Laser research : Carpal tunnel

Referenz

Photomedicine and Laser Surg, Volume 32, Number 6, 2014


Placebo-Controlled Investigation of Low-Level Laser Therapy to Treat Carpal Tunnel Syndrome

Milica Lazovic, MD, PhD,1 Olivera Ilic-Stojanovic, MD, PhD,1 Mirjana Kocic, MD, PhD,2
Vesna Zivkovic, MD, PhD, 3 Marija Hrkovic, MD,1 and Natasa Radosavljevic, MD1

Abstract

Objectives: This study investigated the short-term efficacy of low-level laser therapy (LLLT) in patients with mild to moderate carpal tunnel syndrome (CTS), lasting for < 1 year.

Methods: Seventy-nine patients with CTS were included in this double-blind, placebo-controlled study, and randomly divided in two treatment groups: Experimental group (EG), active laser group (40 patients); and control group (CG), placebo (sham) laser group (39 patients). A GaAlAs diode laser [780 nm, 30mW continuous wave (CW), 0.785 cm2, 38.2 mW/cm2] was applied in contact with four points perpendicularly to the skin over the carpal tunnel area for 90 sec per point (2.7 J, 3.4 J/cm2/point). Both groups were treated five times per week, once a day over 2 weeks, followed by 10 treatments every other day for 3 weeks, that is, for a total of 20 treatments. Clinical assessment, including visual analogue scale (VAS) pain rating, Tinel’s sign, and median nerve conduction studies (NCSs) were evaluated before, and 3 weeks after, the last LLLT treatment.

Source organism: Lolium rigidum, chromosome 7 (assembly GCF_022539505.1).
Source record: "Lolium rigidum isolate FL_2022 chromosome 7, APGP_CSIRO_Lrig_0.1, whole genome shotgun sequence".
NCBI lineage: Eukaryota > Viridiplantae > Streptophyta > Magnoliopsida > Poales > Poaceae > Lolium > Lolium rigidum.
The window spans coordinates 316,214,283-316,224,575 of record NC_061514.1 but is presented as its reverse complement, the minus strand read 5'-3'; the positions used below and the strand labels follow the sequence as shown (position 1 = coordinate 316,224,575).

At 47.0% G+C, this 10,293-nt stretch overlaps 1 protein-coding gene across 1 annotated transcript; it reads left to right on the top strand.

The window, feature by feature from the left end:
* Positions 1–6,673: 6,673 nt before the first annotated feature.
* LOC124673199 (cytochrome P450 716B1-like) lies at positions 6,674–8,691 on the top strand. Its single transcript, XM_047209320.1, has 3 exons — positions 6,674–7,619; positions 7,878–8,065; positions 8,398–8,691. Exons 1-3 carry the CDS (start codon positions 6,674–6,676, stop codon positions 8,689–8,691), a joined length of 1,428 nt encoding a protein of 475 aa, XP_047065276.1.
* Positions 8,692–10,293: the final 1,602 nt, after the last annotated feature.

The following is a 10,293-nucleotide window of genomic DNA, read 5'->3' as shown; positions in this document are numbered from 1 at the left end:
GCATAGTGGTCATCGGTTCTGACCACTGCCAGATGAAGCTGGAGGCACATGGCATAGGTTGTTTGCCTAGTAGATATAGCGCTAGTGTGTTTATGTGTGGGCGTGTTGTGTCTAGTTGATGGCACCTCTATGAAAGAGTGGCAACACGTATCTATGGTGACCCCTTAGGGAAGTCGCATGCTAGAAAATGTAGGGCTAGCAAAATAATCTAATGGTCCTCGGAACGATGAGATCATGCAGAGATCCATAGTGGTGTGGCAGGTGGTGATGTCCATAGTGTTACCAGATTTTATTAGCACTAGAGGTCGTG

Results: Significant reduction in pain, reduction in the percentage of patients with a positive Tinel’s sign, and shortening of sensory and motor latency time in the NCS examination was observed in the experimental LLLT group (but not in the control group).

Conclusions: This study has observed and documented the statistically significant short-term effects of LLLT on CTS patients in comparison with a placebo group. The results support this conclusion, especially if the LLLT is applied in the earlier stages of CTS, and with mild to moderate cases.


Carpal Tunnel Syndrome Treated with a Diode Laser: A Controlled Treatment of the Transverse Carpal Ligament

Wen-Dien Chang, M.S.,1,2 Jih-Huah Wu, Ph.D.,3 Joe-Air Jiang, Ph.D., P.E.,1, Chun-Yu Yeh, Ph.D.,4 and Chien-Tsung Tsai, M.S.2


Abstract

Objective: The purpose of this placebo-controlled study was to investigate the therapeutic effects of the 830- nm diode laser on carpal tunnel syndrome (CTS).

Background Data: Many articles in the literature have demonstrated that low-level laser therapy (LLLT) may help to alleviate various types of nerve pain, especially for CTS treatment. We placed an 830-nm laser directly above the transverse carpal ligament, which is between the pisiform and navicular bones of the tested patients, to determine the therapeutic effect of LLLT.